Criticism of 'Erdogan regime' got me deported: Swedish-Kurdish MP

Jabar Amin

ERBIL (Kurdistan 24) - Jabar Amin, a Kurdish lawmaker in the Swedish Parliament, told Kurdistan 24 on Friday that Turkish authorities denied him entry to Turkey, where he was to observe this weekend's elections. He claimed it was because of his stance toward President Recep Tayyip Erdogan's government.

"Yesterday, when I arrived at Ataturk Airport [Istanbul], Turkish security was already waiting. They immediately took me to a [separate] place there and told me that a decision from a higher position had come down that I should not enter the country," Amin said in a live TV interview from Stockholm.

"'You have to be our guest for several hours,' they said. Then, in the evening, they demanded that I get on a plane that took me back to Sweden," he continued, adding that officials were respectful and professional in their conduct with him.

Amin, along with over 60 lawmakers from 17 countries, had been selected by their respective country's parliaments to observe the elections in Turkey for the Organization for Security and Co-operation in Europe (OSCE).

Turkey is a participating state in the OSCE whose area of responsibility covers all of Europe, Russia, post-Soviet countries, and North America, since the organization's foundation in 1973.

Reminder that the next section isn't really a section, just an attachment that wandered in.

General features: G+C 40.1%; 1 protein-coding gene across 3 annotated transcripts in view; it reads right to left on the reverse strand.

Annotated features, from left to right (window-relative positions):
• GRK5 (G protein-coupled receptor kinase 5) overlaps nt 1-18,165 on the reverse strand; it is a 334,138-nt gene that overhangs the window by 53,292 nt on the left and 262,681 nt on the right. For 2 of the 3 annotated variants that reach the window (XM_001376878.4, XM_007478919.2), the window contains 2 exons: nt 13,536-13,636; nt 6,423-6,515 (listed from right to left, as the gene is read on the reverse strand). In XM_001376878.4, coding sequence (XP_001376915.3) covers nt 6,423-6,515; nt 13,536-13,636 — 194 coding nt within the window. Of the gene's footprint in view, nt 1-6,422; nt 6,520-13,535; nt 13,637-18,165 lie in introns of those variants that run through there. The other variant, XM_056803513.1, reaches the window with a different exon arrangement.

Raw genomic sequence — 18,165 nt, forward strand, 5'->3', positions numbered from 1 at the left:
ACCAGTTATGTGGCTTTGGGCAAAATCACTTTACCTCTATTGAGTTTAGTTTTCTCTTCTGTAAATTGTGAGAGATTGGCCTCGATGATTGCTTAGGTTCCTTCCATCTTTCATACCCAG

Another OSCE observer, Andrej Hunko of the German Left party (Die Linke), was also denied entry to Turkey.

"They [Turkish customs officers] gave me no official explanation regarding why we could not enter. It was all about an order from a higher place. But we have zero doubts that it was because of our criticism of the Erdogan regime's oppression of the Kurdish and Turkish peoples," Amin stated.

"For them, that meant we are more inclined to report fraud."

"The Turkish regime thinks it has taken a pre-emptive step," he said. "But now, our other [OSCE] colleagues are much more aware of their mission and careful in their observatory role."

According to Amin, the OSCE and Swedish Foreign Ministry responded harshly and demanded an explanation.

"Turkey does not have a right to choose observers as it sees fit. My German colleague and I are authorized by our Parliaments," he said. "Turkey has, in fact, hurt itself more with such disgrace."

"Today I heard from media that the Turkish embassy in Sweden had notified their intelligence about me."

One week earlier, Turkey was critical of an OSCE report that covered several aspects of the elections, including the political process leading to snap announcements, campaigns, and the harsh treatment of President Erdogan's political opponents in the run-up to voting.

Editing by John J. Catherine